Why $g$ is given by this coefficient of a term in the matrix element?

In the non-relativistic limit of the Dirac equation, we are led to the hamiltonian

$$H = \dfrac{P^2}{2m}+V(R)+\dfrac{e}{2m}\mathbf{B}\cdot \mathbf{L}+\dfrac{ge}{2m}\mathbf{B}\cdot \mathbf{S}$$

and we have this $g$ factor there.

Now I'm reading about the anomalous magnetic moment in QFT and the author starts discussing that charged spinors satisfy the KG equation $(\displaystyle{\not} D^2+m^2)\psi=0$ where we have

$$\displaystyle{\not} D^2=D_\mu^2+\dfrac{e}{2}F_{\mu\nu}\sigma^{\mu\nu}$$

He then computes this in the Weyl representation and says that the KG equation implies

$$\dfrac{(H-eA_0)^2}{2m}\psi=\left(\dfrac{m}{2}+\dfrac{(\mathbf{p}-e\mathbf{A})^2}{2m}-2\dfrac{e}{2m}\mathbf{B}\cdot\mathbf{S}\pm i\dfrac{e}{m}\mathbf{E}\cdot\mathbf{S}\right)\psi$$

which upon comparison with the other Hamiltonian leads the author to identify $g =2$. He then says that to look for corrections one needs to study loops that have the same effect as an additional $F_{\mu\nu}\sigma^{\mu\nu}$ term. What would mean "a loop that has the same effect as this additional term"?

Anyway, the author considers a process $e^{-}(q_1)\gamma(p)\to e^{-}(q_2)$ with on-shell spinors and off-shell photon.

He uses the Gordon identity to conclude that

$$\mathcal{M}_0^\mu=-e\left(\dfrac{q_1^\mu+q_2^\mu}{2m}\right)\overline{u}(q_2)u(q_1)-\dfrac{e}{2m}ip_\nu\overline{u}(q_2)\sigma^{\mu\nu}u(q_1)$$

He then says:

The first term is an interaction just like the scalar QED interaction: the photon couples to the momentum of the field, as in the $D_\mu^2$ term in the Klein-Gordon equation. The $q_1^\mu$ and $q_2^\mu$ in this first term are just the momentum factors that appear in the scalar QED Feynman rule. The second term is spin dependent and gives the magnetic moment. So we can identify $g$ as $\frac{4m}{e}$ times the coefficient of $ip_\nu \overline{u}\sigma^{\mu\nu}u.$

Now wait a minute, why $g$ is $\frac{4m}{e}$ times the coefficient of $i p_\nu\overline{u}\sigma^{\mu\nu} u$? This obviously gives $2$ in this case.

But what $g$ appearing in the non-relativistic hamiltonian I presented has to do with a factor in front of a term in a matrix element?

My main doubt is how can a term appearing in a matrix element be connected to a term appearing in a non-relativistic Hamiltonian. I believe this boils down to understanding what the author meant with "a loop that has the same effect as an additional $F_{\mu\nu}\sigma^{\mu\nu}$ term".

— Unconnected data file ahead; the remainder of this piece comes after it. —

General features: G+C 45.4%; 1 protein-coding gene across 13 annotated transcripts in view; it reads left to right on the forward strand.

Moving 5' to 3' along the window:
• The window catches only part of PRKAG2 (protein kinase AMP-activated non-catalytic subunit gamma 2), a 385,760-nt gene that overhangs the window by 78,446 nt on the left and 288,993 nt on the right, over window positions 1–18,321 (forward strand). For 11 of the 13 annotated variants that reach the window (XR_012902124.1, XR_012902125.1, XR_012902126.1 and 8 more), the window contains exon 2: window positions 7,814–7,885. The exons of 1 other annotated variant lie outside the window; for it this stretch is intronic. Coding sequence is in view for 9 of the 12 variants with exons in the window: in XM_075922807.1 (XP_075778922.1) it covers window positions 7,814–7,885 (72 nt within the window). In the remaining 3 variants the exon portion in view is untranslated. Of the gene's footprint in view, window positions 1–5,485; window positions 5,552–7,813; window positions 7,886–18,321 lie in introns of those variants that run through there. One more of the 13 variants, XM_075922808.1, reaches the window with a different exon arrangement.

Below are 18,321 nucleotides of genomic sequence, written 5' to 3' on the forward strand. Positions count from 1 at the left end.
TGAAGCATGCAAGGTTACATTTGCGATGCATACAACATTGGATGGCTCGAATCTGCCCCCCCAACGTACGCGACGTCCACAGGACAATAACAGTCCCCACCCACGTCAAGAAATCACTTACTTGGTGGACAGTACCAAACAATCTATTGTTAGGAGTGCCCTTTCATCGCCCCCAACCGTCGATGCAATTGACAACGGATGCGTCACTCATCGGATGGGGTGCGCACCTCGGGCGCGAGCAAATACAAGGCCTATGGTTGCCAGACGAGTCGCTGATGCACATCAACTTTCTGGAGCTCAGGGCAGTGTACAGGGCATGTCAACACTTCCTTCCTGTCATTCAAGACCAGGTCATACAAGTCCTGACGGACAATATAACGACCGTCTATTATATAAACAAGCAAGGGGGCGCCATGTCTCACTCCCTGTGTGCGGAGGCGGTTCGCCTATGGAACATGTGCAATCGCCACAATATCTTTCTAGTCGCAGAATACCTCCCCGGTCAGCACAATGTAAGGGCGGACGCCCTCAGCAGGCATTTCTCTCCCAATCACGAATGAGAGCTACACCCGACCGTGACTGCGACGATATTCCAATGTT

• The point is that lets say you perform a vertex correction calculation to some order and finds a $F_2 \epsilon_\mu(q)q_\nu \sigma^{\mu \nu}$ term. This term can then be seen to arise from an effective action. If you then apply an external magnetic field you can use the effective action term as an interaction Hamiltonian term for the magnetic moment calculation. – Lunaron Jul 6 '17 at 10:12

For a constant magnetic field in the z-direction the spin interaction term in the non-relativistic Hamiltonian is given by $$H_I=-g \frac{e}{2m} B S_z$$

Let us now look at the spin part of the matrix element $$-\frac{e}{2m}i p_\nu \bar{u}(q_2)\sigma^{\mu \nu}u(q_1)$$

If we re-insert the polarization vector $\epsilon_\mu$, this term arise from the action $$-\int d^4 x \frac{e}{4m}\bar{\Psi} F_{\mu \nu} \sigma^{\mu \nu}\Psi +\ldots$$

The above term will then contribute a factor of $$-\frac{e}{4m}F_{\mu \nu} \sigma^{\mu \nu}$$ to the eom.

In order to make the connection with the usual dirac equation result we take a constant magnetic field in the z-direction, or in terms of the vector potential $$\vec{A}=\frac{B}{2}(-y,x,0)$$. Recalling that $S_z=\frac{1}{2}\sigma ^{12}$, we find $$\frac{e}{4m}F_{\mu \nu} \sigma^{\mu \nu}=-\frac{e}{2m}(2)B S_z$$, and thus g=2.

The above explanation is however a bit unsatisfactory since we did not consider how we really measure the magnetic moment in field theory.

To this end recall the definition for the magnetic moment of the electron in an external magnetic field B: $$\mu B =-<e|H_I|e>$$. In QM for an electron with spin in the z-direction this directly gives $$\mu=\frac{eg}{4m}$$

In QFT the situation is a bit different, and the electron state is given as a wave packet with some distribution.

To be explicit consider an electron state at rest with the spin in the z-direction $$|e>=\int \frac{d^3p}{2E_p}f(\vec{p}) b^\dagger _{+}(\vec{p})|0>$$,

where $f$ is peaked around $\vec{p}=0$ and normalized such that $$<e|e>=1$$. Using the interaction Hamiltonian $$-\int d^4 x \frac{e}{4m}\bar{\Psi} F_{\mu \nu} \sigma^{\mu \nu}\Psi$$ for a spherically symmetric distribution(l=0) one finds after some algebra $g=2$.

Note that the spin-orbit coupling can be incorporated by choosing f to not be spherically symmetric. Higher order corrections can be incorporated by looking at their contributions to the $F_{\mu \nu} \sigma^{\mu \nu}$ term.